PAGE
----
More than a decade ago, a high-flying startup called Better Place made a billion-dollar bet that electric car drivers would prefer to swap depleted batteries for fresh ones in minutes rather than charge them for hours. At the time, most EVs had 75-mile ranges and chargers were slow, few and far between.
But soon after Better Place launched its battery-switching stations in 2012, Elon Musk unveiled a free fast-charging network that would serve Tesla drivers, then (and now) the most popular EV brand. Within months of Musk's announcement, Better Place went bankrupt, leaving investors including Morgan Stanley, General Electric and HSBC out more than $750 million. In the U.S., at least, battery-swapping seemed consigned to the technological graveyard.
It's back. Over the past two years, San Francisco startup Ample Inc. has quietly deployed more than a dozen robotic battery-swap stations around the Bay Area and in Europe. On an afternoon in May at an unmarked warehouse, the company previewed its next-generation swapping stations, at which a drained battery can be changed out for a charged one in about five minutes — half the time of its current stations.
Ample founders Khaled Hassounah and John de Souza established the company just one year after Better Place failed, but with a different business model and different battery-swapping technology. "We were going to do a better Better Place," says Hassounah, who is also chief executive officer. The company, which has raised $260 million since it launched in 2014, is initially targeting ride-sharing and delivery fleets that can't afford long downtimes to charge EVs.
"We're going to be a lot cheaper than fast charging," says Hassounah. "If you can charge at home, you should. But if you park on the street, if you live in a condo building or drive for a fleet, that's not possible."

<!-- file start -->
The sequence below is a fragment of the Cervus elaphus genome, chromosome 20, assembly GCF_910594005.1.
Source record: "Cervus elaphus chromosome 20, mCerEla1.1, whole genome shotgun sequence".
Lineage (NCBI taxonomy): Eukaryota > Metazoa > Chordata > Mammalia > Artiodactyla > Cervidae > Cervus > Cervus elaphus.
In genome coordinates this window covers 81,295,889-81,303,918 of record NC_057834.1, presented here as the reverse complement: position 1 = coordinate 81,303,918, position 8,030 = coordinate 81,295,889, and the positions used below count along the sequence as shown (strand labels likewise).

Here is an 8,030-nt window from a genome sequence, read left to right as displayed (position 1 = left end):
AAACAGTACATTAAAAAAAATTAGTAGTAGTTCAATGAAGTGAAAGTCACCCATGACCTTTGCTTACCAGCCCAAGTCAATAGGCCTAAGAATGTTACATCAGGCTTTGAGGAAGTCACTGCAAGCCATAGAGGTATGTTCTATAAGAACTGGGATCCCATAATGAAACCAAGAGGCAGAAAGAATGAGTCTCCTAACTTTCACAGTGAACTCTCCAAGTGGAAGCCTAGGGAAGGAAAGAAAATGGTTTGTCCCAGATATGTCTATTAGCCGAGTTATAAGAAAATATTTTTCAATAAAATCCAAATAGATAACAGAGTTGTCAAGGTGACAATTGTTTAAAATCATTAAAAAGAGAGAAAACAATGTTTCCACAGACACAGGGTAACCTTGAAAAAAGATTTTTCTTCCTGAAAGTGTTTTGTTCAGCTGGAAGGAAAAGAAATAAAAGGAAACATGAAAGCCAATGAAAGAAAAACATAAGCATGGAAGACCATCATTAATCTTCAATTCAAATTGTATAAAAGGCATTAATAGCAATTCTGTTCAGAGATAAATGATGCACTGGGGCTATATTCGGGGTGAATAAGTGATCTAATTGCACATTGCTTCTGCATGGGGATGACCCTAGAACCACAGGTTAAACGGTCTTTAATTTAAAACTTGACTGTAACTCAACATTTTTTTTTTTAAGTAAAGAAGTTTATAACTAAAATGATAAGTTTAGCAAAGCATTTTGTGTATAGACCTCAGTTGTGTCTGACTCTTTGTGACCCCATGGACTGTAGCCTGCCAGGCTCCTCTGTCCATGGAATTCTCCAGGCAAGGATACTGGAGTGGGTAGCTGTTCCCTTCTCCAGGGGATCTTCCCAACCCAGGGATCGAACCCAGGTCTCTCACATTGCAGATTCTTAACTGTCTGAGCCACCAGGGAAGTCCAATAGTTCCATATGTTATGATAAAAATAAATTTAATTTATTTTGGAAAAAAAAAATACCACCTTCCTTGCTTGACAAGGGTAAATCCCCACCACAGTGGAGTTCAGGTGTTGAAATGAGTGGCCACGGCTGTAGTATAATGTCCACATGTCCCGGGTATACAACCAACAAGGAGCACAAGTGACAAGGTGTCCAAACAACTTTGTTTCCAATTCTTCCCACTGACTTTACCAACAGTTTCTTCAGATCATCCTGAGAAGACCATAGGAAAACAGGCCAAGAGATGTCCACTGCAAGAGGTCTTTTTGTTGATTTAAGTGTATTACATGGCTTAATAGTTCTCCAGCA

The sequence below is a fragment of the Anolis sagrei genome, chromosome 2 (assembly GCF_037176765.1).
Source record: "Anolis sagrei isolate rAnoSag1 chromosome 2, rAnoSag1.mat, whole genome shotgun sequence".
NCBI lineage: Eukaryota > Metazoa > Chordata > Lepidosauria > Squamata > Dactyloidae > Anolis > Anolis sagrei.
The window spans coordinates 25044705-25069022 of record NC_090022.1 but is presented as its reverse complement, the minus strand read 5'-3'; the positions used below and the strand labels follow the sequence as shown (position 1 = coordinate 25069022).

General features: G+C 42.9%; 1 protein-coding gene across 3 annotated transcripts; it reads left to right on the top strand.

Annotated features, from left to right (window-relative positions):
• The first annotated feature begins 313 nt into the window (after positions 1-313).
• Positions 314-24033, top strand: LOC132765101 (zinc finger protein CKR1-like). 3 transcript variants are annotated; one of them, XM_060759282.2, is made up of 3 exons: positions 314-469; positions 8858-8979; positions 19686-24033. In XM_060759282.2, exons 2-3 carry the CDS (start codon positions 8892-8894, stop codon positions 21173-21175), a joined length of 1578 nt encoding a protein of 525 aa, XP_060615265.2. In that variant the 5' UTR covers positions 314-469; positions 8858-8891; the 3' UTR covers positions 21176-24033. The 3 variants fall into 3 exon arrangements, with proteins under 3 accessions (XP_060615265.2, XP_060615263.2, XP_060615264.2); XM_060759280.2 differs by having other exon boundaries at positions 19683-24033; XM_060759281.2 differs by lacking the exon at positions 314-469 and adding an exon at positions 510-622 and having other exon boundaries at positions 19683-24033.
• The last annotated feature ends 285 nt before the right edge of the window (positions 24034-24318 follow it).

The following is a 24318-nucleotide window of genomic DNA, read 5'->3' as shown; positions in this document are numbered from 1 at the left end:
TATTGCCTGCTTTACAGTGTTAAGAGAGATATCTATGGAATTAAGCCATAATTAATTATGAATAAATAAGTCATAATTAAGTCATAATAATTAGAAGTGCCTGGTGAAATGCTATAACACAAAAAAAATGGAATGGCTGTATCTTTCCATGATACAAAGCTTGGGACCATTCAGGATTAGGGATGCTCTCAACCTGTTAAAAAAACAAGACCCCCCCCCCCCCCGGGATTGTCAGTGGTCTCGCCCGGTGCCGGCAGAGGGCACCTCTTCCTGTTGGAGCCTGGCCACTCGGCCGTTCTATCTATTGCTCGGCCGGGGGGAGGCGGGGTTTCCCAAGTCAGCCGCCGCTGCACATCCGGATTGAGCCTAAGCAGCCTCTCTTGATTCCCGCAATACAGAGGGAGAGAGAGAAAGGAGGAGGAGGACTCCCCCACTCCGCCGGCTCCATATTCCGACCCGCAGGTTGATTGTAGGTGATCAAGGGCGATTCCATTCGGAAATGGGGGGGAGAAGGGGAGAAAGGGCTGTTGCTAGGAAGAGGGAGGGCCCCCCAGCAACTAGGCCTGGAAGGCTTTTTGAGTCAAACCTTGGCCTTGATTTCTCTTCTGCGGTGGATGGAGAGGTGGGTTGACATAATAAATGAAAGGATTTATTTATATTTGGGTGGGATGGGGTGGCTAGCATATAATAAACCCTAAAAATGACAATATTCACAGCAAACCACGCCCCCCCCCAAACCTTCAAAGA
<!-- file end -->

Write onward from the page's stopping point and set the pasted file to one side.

Ample's demo station, which is white and yellow and emblazoned with the slogan "Electric cars for everyone," resembles a spacious drive-through car wash. When an employee drives up with a silver Kia Niro, a screen shows him where to park.
A platform then lifts the car a few feet off the ground, and a robot slides out and scans its underside to confirm the battery location and configuration. The bot rises up to the plate holding the battery pack, sends a signal to unlock it, removes the pack and scuttles back to the station's storage area to shelve the empty battery for recharging. It returns with a fresh battery and plugs it into the car. The platform lowers and the Niro drives off.
"We want to be the gas station of electric," says Hassounah.
Ample's swap station looks like a smaller version of the multimillion-dollar ones Better Place once deployed in Israel and Denmark. But Ample's modular structure costs less than $100,000, fits in a shipping container and can be deployed in three days, according to Hassounah. Since the company slow-charges its batteries, it does not need to go through the months-long process of installing expensive high-voltage infrastructure.